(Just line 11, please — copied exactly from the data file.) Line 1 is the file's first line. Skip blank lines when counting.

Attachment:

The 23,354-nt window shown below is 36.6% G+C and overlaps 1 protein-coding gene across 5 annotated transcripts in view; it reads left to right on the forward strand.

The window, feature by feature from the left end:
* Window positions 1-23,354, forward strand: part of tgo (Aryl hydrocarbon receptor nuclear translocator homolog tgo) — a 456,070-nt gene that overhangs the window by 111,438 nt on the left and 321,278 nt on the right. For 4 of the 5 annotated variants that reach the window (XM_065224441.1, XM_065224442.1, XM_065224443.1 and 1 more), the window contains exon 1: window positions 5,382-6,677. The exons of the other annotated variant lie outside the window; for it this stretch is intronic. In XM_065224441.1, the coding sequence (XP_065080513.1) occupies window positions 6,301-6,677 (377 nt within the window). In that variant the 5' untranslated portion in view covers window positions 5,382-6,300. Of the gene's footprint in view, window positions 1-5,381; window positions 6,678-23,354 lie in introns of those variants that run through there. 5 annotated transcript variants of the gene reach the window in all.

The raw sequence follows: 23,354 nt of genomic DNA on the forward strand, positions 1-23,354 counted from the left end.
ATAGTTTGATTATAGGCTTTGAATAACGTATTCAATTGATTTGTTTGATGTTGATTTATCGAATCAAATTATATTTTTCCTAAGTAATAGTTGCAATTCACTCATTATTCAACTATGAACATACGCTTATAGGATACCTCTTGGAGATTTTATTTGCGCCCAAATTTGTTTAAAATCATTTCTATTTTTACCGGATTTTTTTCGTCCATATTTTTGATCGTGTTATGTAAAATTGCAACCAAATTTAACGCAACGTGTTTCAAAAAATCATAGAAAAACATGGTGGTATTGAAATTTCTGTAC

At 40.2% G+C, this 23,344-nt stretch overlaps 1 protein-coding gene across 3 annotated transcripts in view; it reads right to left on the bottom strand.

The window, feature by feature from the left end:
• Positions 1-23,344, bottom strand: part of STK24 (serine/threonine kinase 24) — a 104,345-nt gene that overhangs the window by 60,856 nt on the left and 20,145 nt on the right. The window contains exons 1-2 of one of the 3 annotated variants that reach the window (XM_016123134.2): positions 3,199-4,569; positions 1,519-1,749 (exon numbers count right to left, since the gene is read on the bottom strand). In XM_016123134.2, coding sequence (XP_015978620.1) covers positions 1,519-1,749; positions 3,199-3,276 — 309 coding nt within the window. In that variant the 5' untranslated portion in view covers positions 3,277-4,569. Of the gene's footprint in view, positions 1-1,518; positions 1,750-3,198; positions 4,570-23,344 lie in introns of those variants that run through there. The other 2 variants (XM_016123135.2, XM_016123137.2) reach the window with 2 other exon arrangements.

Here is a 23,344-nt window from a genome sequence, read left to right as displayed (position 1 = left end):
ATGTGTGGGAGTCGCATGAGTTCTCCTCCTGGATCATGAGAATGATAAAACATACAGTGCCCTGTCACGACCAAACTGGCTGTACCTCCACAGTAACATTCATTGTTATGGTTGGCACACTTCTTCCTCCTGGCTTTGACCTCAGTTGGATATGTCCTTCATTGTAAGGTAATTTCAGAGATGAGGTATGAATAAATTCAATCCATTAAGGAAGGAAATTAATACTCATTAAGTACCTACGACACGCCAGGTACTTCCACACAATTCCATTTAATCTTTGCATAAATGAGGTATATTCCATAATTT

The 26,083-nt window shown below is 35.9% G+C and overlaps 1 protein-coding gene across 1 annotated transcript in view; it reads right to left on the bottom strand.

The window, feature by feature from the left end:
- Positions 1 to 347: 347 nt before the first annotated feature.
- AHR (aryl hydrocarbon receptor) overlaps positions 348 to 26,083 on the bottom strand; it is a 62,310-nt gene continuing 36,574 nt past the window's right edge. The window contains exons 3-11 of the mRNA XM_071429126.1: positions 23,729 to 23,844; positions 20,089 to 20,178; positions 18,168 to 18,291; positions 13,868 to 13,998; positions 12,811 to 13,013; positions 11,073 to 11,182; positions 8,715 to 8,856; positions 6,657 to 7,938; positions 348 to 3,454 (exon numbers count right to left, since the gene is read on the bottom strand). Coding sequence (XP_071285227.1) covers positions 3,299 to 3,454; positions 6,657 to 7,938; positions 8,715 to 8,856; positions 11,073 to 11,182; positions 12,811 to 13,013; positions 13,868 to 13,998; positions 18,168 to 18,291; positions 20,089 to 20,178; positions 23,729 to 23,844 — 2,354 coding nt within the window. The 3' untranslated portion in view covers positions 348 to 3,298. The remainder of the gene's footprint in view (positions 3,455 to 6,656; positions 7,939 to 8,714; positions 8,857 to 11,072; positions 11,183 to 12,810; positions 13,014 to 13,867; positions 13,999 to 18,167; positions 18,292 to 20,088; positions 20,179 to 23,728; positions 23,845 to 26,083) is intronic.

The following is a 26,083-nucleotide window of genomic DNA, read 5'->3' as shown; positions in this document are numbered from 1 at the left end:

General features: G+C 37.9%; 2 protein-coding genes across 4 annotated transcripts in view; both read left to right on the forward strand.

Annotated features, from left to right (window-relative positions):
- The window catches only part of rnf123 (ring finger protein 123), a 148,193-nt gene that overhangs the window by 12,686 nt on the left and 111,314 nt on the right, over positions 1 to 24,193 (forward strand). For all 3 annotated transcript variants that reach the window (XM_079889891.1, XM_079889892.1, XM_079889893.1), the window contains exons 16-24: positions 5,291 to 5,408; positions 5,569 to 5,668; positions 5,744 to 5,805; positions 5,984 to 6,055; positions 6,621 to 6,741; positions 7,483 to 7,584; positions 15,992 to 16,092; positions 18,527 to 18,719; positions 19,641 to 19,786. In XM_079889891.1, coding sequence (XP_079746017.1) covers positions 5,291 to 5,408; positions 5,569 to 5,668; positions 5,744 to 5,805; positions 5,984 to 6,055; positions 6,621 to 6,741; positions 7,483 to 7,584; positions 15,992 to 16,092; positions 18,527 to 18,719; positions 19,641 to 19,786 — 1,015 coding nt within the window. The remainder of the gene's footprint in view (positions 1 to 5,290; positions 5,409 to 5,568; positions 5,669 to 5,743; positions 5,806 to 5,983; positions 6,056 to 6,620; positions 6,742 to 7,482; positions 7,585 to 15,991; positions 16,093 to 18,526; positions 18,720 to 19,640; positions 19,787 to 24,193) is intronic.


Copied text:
The 26,083-nt window shown below is 35.9% G+C and overlaps 1 protein-coding gene across 1 annotated transcript in view; it reads right to left on the bottom strand.